Doug Ford has officially taken cannabis stores in Ontario off the essential businesses list, while liquor stores in Ontario continue to remain open. The question now becomes, how will this impact the legal cannabis industry operations in Ontario?
As soon as I heard the news that Cannabis stores were being taken off the essential businesses list yesterday (Friday April 3rd) and would have to remain closed starting Sunday April 5th, I rushed to my local cannabis store, and entered the lineup outside to buy some cannabis products, behind about 30 other people. This has been my first visit to the store that only just recently opened up in my area. In my opinion this business in particular was following all the required safety precautions given the current circumstances surrounding the outbreak of COVID-19: limiting the number of people inside, wearing protective equipment, and removing the self serve touch screen computers to avoid unnecessary contact. Right across from this business is a Costco which saw a lineup about three times as large, with people in the hundreds lining up to be slowly allowed in to buy essentials. This begs the question, if people are going to be lining up behind each other to enter stores in a similar manner, then what's the point of closing a certain subset of them, arguably something essential like cannabis? The chances of spreading the disease are going to be relatively the same in both situations.
The Ontario Cannabis Store (OCS) which maintains a monopoly on online sales of Cannabis in Ontario will see its sales continue to surge. Only recently in March we saw reports of huge sales growth on the OCS - "The last three days have seen a marked increase in volume in sales on OCS.ca and a high demand for our same day/next day delivery option where it is available.” (1). People will become more accustomed to ordering from the OCS and picking up their orders at their nearest postal locations, and a lot of the sales usually experienced by brick and mortar stores will shift to the Ontario Cannabis for the time-being. The inability to go outside could mean that more people start growing cannabis at home, which would boost sales for seeds which by the way are not cheap at all with prices over C$50 for a pack of four seeds.
Similar to how the Ford government has handled the roll out of Ontario stores where they experienced difficulty in speeding up the process, I forecast that the OCS will experience troubles handling such a large volume of orders. The logistics and supply chain if handled as poorly as the store roll out in Ontario could be disastrous for sales and impact customer choices for the future. As per my experience yesterday, almost all of the products I was interested in were available at my local cannabis store, however those same products were all out of stock on the OCS. The OCS is not designed to handle a large volume of orders, and as of this morning (April 4th), almost every edible available for sale was sold out on the OCS. People usually ask the question that since everything is moving to e-commerce nowadays, why would anyone want to buy something like cannabis from a retail location. For starters, the entire e-commerce side of the industry is in the hands of the OCS in Ontario, and all of the high demand products seem to consistently be out of stock. If things keep running the way they have been, frustrated customers and frequent smokers will find a way to get products through the black market. This could spell bad news for the industry. After all, these are law abiding companies that pay a good share of revenue as taxes to the government, and have a higher overhead than the black market which delivers to your house where OCS is no longer doing so until the foreseeable future. It still only makes up a small percentage of overall sales in Ontario.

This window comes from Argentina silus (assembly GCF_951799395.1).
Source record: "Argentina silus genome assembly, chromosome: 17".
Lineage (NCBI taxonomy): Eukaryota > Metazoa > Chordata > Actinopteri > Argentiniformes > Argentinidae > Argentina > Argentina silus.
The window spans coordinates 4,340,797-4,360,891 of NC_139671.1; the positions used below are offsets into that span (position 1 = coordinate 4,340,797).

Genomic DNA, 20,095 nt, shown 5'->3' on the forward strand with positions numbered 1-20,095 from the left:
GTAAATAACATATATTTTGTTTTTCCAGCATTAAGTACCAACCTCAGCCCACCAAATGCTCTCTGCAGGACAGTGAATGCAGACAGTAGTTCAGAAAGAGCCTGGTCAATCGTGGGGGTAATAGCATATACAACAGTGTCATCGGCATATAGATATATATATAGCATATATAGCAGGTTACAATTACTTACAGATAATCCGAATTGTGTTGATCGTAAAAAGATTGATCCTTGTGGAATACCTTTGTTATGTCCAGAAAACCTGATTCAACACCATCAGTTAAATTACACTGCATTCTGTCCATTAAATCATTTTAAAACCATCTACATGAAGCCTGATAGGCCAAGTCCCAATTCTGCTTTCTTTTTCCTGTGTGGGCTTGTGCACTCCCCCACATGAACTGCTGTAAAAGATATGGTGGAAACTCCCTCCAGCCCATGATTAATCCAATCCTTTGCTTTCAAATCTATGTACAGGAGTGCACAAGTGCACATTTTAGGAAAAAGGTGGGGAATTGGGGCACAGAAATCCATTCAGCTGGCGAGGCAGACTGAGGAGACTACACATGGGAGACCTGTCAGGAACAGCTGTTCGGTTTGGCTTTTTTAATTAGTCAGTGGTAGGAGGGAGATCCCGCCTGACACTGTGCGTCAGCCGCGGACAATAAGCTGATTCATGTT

Due to the recent developments and decisions made by the Ford government, licensed producers (LP's) will continue to see short term pressure on sales, and perhaps even their stock prices. However, the good news for now is that other provinces have continued to keep stores open, which moving forward will continue to be a huge source of tax revenue for provincial governments as well as the LP's themselves. It will be notable to see how the OCS handles this huge influx of sales from demand now shifting from retail locations.
About The Author
I am an electrical engineering graduate from Carleton University, and have always had a keen interest in investing. I have been following events as they unfold in the cannabis space in Canada since 2017 and have always had the opinion that decriminalization is the way to go as it reduces drug related crime and can be monetized as a source of tax revenue for the government. My goal is to help people who invest in a risky space like cannabis understand what to look for, as the amount of information available is often overwhelming for new investors. Aside from that, there are several companies all competing with each other to get your investment dollars!